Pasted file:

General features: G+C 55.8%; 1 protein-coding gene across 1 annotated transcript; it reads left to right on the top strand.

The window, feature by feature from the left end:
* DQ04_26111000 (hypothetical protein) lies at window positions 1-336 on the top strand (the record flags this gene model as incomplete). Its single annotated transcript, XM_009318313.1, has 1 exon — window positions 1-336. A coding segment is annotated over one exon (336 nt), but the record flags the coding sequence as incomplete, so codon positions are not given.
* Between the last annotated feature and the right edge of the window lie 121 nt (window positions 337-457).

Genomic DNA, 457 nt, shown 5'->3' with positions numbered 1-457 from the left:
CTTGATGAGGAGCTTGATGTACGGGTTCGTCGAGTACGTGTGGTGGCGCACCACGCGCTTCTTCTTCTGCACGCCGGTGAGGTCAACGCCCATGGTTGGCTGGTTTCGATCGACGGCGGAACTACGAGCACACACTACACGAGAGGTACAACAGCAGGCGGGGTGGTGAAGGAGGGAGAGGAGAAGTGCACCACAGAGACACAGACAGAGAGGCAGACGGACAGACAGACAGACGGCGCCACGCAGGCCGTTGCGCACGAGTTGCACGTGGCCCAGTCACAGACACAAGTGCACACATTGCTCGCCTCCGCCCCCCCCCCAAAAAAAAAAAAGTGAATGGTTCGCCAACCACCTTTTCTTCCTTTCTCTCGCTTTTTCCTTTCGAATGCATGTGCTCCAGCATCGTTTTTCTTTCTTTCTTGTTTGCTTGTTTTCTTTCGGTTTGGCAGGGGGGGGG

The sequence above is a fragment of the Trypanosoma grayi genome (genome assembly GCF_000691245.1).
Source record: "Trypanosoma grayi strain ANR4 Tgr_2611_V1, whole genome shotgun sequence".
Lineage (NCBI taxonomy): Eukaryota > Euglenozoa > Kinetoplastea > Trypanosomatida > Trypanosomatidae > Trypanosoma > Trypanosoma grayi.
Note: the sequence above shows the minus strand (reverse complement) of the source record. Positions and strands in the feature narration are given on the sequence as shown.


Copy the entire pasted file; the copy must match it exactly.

General features: G+C 55.8%; 1 protein-coding gene across 1 annotated transcript; it reads left to right on the top strand.

The window, feature by feature from the left end:
* DQ04_26111000 (hypothetical protein) lies at window positions 1-336 on the top strand (the record flags this gene model as incomplete). Its single annotated transcript, XM_009318313.1, has 1 exon — window positions 1-336. A coding segment is annotated over one exon (336 nt), but the record flags the coding sequence as incomplete, so codon positions are not given.
* Between the last annotated feature and the right edge of the window lie 121 nt (window positions 337-457).

Genomic DNA, 457 nt, shown 5'->3' with positions numbered 1-457 from the left:
CTTGATGAGGAGCTTGATGTACGGGTTCGTCGAGTACGTGTGGTGGCGCACCACGCGCTTCTTCTTCTGCACGCCGGTGAGGTCAACGCCCATGGTTGGCTGGTTTCGATCGACGGCGGAACTACGAGCACACACTACACGAGAGGTACAACAGCAGGCGGGGTGGTGAAGGAGGGAGAGGAGAAGTGCACCACAGAGACACAGACAGAGAGGCAGACGGACAGACAGACAGACGGCGCCACGCAGGCCGTTGCGCACGAGTTGCACGTGGCCCAGTCACAGACACAAGTGCACACATTGCTCGCCTCCGCCCCCCCCCCAAAAAAAAAAAAGTGAATGGTTCGCCAACCACCTTTTCTTCCTTTCTCTCGCTTTTTCCTTTCGAATGCATGTGCTCCAGCATCGTTTTTCTTTCTTTCTTGTTTGCTTGTTTTCTTTCGGTTTGGCAGGGGGGGGG

The sequence above is a fragment of the Trypanosoma grayi genome (genome assembly GCF_000691245.1).
Source record: "Trypanosoma grayi strain ANR4 Tgr_2611_V1, whole genome shotgun sequence".
Lineage (NCBI taxonomy): Eukaryota > Euglenozoa > Kinetoplastea > Trypanosomatida > Trypanosomatidae > Trypanosoma > Trypanosoma grayi.
Note: the sequence above shows the minus strand (reverse complement) of the source record. Positions and strands in the feature narration are given on the sequence as shown.